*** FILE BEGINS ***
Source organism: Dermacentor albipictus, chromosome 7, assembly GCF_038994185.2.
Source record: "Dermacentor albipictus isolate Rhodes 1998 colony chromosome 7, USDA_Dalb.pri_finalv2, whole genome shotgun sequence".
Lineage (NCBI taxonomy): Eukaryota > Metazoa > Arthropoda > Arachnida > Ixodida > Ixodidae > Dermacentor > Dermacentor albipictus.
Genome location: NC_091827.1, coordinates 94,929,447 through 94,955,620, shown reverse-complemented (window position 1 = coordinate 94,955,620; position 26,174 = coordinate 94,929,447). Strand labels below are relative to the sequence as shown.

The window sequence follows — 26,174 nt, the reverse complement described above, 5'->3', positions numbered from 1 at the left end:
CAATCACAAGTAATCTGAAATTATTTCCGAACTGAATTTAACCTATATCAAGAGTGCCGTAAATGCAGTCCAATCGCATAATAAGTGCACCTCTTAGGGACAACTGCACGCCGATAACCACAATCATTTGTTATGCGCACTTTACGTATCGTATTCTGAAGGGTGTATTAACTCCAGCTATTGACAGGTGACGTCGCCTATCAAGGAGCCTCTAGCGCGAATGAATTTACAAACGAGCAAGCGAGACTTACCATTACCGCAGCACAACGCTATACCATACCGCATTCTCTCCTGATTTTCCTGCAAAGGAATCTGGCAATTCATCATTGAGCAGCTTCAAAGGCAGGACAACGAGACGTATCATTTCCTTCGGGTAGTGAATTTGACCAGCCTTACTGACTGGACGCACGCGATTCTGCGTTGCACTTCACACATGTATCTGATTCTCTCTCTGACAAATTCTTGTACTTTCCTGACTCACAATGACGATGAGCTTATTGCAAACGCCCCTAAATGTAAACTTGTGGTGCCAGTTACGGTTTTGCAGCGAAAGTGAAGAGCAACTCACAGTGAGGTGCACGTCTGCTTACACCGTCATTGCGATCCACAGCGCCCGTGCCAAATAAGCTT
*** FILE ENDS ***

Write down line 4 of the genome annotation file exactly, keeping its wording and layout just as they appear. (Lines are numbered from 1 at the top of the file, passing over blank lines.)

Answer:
Genome location: NC_091827.1, coordinates 94,929,447 through 94,955,620, shown reverse-complemented (window position 1 = coordinate 94,955,620; position 26,174 = coordinate 94,929,447). Strand labels below are relative to the sequence as shown.